And the point of the book, as I see it, is less to serve as an instruction manual full of specifics but rather to argue the rationale and philosophy behind preparation. Sheridan was not a slouch to begin with; he is a mixed martial arts fighter, EMT, and wilderness firefighter. But once he became a father he realized what every parent realizes: That being completely responsible for the safety of one's child is a scary and demanding responsibility. And being responsible means being prepared not just for everyday life but for emergencies that can happen. As Sheridan remarks, "Just because life is comically good for us in the United States, that doesn't mean it always will be."

The hard-core survivalist would probably be disappointed in this book, but that speaks well of it, in my opinion.
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I am a fan of Sam Sheridan's work. His desire to travel and meet new people has made each of his books interesting and unforgettable. He's kind of a crazy guy who is not afraid to put himself in precarious situations in order to investigate or experience that which fascinates him. The end result in "The disaster Diaries" is a well informed, meticulously researched "page turner" that has somehow made me a better person and a further educated member of the population.
This is a fun book to read.
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Format: Hardcover Vine Customer Review of Free Product ( What's this? )
Sam Sheridan's "The Disaster Diaries: How I Learned to Stop Worrying and Love the Apocalypse" is a not-entirely-successful mix of biography, travelogue, and science writing. Sheridan tells readers that he has been suffering from repeated nightmares about a variety of apocalyptic events, from earthquakes to severe weather to zombies, that potentially threaten himself and his young family. To overcome his fears through preparation for the worst, Sheridan embarks on a program of survivalist education that includes learning how to hunt and track, how to perform wilderness field medicine, and how to drive under extreme conditions.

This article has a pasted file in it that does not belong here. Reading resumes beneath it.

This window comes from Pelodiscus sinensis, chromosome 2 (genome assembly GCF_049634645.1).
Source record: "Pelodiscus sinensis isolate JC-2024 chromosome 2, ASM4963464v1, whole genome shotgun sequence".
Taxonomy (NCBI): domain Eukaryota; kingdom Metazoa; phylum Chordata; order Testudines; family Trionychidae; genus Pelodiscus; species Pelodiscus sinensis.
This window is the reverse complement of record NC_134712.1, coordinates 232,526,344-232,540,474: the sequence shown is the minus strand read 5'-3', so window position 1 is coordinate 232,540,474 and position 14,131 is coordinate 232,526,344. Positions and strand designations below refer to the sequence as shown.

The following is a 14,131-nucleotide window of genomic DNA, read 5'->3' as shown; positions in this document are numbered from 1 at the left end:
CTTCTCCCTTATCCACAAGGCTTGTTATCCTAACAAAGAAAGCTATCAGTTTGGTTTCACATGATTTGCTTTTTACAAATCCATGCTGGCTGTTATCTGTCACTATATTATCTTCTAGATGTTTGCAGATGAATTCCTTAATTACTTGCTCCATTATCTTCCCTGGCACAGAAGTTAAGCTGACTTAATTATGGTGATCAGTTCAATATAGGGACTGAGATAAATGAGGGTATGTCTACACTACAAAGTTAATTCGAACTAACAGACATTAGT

THE GOOD: Sheridan writes plainly and clearly. His experiences as he attempts to prepare himself for a range of really bad scenarios are exotic and intriguing. Many of the characters he encounters are colorful and have unexpected insights to offer regarding their little slice of the world. His writing on the science of survival is accessible without being badly distorted. I particularly liked the myth-busting he does in the final chapter, showing how doomsday scenarios of people clawing each other to death in the face of disaster is strongly contradicted by the well-documented reality: people generally behave with civility and compassion when they find themselves collectively facing the Big Bad.

THE NOT-SO-GOOD: Sheridan uses his nightmares as a thread to hold the book together. We've all seen those disaster movies, so we don't need his accounts of dream zombies eating dream children.